Bundesgerichtshof (Sixth Civil Senate) 15 March 1994, NJW 1994, 1592, with case note.
This case is first published in the German Law Archive courtesy of:
Translated German Cases and Materials under the direction of Professors P. Schlechtriem, B. Markesinis and S. Lorenz
Translated by Mr. Tony Weir, Trinity College, Cambridge
Facts: The plaintiff was injured in a traffic accident on 31 October 1988 owing to the negligent driving by the first defendant of a car insured by the second defendant. There can be no doubt that the defendants are liable for all the harm suffered by the plaintiff in consequence, including a broken nose, a fractured elbow, damage to the tendons in his left arm, bruising to the right side of his sternum, and dislocation of the tarso-metatarsal joint in his left foot. The last-mentioned injury involved loss of function, great pain and the need to wear orthopaedic footwear. These problems continue. The main issue between the parties is whether the plaintiff was bound to mitigate the damage by submitting to an operation, namely arthrodesis or fusion of the affected joint, which could improve his condition.
For his pain and suffering the plaintiff claims DM 25,000 (over and above the DM 15,000 already paid before trial) and instalment payments of DM 250 per month; for material harm he claims DM 7,316; he also seeks a declaration that the defendant is liable to him for all material and immaterial harm resulting from the accident except in so far as such claims have vested in third parties such as his social insurer.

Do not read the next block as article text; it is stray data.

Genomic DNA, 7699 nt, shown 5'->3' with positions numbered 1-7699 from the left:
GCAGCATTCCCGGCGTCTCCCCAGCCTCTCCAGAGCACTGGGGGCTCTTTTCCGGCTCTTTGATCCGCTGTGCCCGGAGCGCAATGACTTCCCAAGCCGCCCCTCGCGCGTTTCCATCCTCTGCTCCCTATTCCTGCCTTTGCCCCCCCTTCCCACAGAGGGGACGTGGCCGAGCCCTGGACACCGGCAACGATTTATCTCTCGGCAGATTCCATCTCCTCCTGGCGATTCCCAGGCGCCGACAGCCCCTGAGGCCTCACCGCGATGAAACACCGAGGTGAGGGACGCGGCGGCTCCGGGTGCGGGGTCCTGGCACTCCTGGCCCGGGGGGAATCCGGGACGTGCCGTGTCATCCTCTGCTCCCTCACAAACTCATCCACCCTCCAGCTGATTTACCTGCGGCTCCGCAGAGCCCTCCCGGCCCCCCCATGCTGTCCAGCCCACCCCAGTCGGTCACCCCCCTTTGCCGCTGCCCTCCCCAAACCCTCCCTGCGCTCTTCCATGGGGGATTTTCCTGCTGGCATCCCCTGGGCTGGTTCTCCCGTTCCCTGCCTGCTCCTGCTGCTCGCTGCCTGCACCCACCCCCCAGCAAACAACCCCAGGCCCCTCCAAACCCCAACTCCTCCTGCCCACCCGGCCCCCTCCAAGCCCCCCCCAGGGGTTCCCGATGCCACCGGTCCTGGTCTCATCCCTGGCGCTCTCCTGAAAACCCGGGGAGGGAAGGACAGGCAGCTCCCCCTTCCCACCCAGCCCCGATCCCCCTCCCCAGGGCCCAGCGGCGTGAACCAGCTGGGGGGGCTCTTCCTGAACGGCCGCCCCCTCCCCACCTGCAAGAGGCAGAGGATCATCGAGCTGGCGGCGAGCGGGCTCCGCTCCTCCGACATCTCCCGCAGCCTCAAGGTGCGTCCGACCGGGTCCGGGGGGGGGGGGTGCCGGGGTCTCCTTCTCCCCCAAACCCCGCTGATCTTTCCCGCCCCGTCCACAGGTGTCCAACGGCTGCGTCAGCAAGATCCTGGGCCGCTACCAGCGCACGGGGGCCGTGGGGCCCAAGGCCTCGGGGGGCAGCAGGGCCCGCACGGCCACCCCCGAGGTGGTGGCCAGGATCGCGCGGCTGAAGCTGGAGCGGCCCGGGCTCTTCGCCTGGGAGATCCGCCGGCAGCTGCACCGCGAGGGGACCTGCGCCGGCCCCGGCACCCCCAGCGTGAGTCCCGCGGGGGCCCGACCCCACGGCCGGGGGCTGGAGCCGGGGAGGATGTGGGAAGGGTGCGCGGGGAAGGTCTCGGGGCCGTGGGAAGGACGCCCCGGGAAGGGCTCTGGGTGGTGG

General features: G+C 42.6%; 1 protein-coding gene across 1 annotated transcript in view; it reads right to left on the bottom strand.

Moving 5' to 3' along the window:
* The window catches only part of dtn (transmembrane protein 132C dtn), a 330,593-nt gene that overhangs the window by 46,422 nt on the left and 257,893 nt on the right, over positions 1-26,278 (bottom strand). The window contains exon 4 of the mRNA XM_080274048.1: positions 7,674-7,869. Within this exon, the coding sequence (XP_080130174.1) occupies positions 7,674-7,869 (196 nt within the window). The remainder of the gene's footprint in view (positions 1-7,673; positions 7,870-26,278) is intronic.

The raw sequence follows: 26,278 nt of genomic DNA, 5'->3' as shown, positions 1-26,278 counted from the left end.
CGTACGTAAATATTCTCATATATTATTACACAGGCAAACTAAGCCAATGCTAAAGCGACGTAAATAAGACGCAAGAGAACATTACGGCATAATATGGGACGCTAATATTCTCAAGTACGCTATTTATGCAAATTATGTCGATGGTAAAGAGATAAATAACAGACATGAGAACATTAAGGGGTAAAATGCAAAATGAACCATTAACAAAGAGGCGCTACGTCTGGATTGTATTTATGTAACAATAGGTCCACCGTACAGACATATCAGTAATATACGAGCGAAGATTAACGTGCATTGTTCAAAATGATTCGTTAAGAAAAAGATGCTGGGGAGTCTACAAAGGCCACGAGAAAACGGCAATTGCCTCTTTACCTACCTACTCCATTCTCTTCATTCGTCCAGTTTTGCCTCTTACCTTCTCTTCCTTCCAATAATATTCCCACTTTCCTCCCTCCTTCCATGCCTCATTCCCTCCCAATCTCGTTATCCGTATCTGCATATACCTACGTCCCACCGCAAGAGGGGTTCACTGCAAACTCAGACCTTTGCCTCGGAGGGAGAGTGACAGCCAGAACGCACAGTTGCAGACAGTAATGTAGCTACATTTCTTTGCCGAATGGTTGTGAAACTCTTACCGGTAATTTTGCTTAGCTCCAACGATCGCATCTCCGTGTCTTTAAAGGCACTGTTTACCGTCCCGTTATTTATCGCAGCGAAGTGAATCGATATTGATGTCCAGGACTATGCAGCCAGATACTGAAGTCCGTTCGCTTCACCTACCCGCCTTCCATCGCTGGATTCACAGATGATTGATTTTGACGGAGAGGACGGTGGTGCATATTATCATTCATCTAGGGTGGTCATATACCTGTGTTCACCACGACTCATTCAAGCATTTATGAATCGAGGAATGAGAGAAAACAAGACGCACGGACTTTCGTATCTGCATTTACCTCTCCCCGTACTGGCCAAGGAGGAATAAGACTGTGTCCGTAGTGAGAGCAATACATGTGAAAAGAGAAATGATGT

The Landgericht ordered the defendant to pay DM 10,000 as further damages for pain and suffering and DM 5,416 for further material harm; it granted the declaration sought except as to expenditure which would have been avoided if the plaintiff had proceeded to the arthrodesis of the joint in his left foot. On appeal the plaintiff obtained an increase of DM 1,800 in damages for his material loss, but failed as to further damages and instalment payments in respect of pain and suffering; the restriction in the declaration was upheld. On the plaintiff’s further appeal the judgment of the Oberlandesgericht was vacated in part and the case remanded.
I. According to the court below the fact that in refusing to proceed with the arthrodesis which was medically recommended the plaintiff was in breach of his duty to mitigate his loss must affect the damages for pain and suffering and the declaration of liability; the operation was one which he could be expected to undergo, and it was his duty to proceed with it.